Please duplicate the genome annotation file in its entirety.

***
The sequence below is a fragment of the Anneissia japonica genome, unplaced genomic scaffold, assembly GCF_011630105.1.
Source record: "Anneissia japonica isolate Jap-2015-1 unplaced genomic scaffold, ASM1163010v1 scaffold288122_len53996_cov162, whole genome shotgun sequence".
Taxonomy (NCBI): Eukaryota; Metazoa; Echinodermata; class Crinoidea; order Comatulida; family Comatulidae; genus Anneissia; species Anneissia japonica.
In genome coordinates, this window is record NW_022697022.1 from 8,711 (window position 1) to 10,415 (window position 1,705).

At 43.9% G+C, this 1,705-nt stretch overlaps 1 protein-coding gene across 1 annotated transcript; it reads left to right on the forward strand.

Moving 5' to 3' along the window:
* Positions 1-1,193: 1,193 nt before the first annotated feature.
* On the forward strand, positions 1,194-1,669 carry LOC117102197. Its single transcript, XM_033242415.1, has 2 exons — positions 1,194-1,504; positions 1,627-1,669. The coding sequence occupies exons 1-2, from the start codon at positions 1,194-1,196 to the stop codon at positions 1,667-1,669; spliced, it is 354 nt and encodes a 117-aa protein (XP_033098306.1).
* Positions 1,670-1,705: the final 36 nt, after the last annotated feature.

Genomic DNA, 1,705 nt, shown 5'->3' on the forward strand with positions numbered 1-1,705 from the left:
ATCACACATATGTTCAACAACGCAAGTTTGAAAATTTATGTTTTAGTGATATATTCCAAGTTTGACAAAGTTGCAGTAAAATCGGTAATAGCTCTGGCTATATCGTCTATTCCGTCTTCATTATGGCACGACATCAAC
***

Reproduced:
The sequence below is a fragment of the Anneissia japonica genome, unplaced genomic scaffold, assembly GCF_011630105.1.
Source record: "Anneissia japonica isolate Jap-2015-1 unplaced genomic scaffold, ASM1163010v1 scaffold288122_len53996_cov162, whole genome shotgun sequence".
Taxonomy (NCBI): Eukaryota; Metazoa; Echinodermata; class Crinoidea; order Comatulida; family Comatulidae; genus Anneissia; species Anneissia japonica.
In genome coordinates, this window is record NW_022697022.1 from 8,711 (window position 1) to 10,415 (window position 1,705).

At 43.9% G+C, this 1,705-nt stretch overlaps 1 protein-coding gene across 1 annotated transcript; it reads left to right on the forward strand.

Moving 5' to 3' along the window:
* Positions 1-1,193: 1,193 nt before the first annotated feature.
* On the forward strand, positions 1,194-1,669 carry LOC117102197. Its single transcript, XM_033242415.1, has 2 exons — positions 1,194-1,504; positions 1,627-1,669. The coding sequence occupies exons 1-2, from the start codon at positions 1,194-1,196 to the stop codon at positions 1,667-1,669; spliced, it is 354 nt and encodes a 117-aa protein (XP_033098306.1).
* Positions 1,670-1,705: the final 36 nt, after the last annotated feature.

Genomic DNA, 1,705 nt, shown 5'->3' on the forward strand with positions numbered 1-1,705 from the left:
ATCACACATATGTTCAACAACGCAAGTTTGAAAATTTATGTTTTAGTGATATATTCCAAGTTTGACAAAGTTGCAGTAAAATCGGTAATAGCTCTGGCTATATCGTCTATTCCGTCTTCATTATGGCACGACATCAAC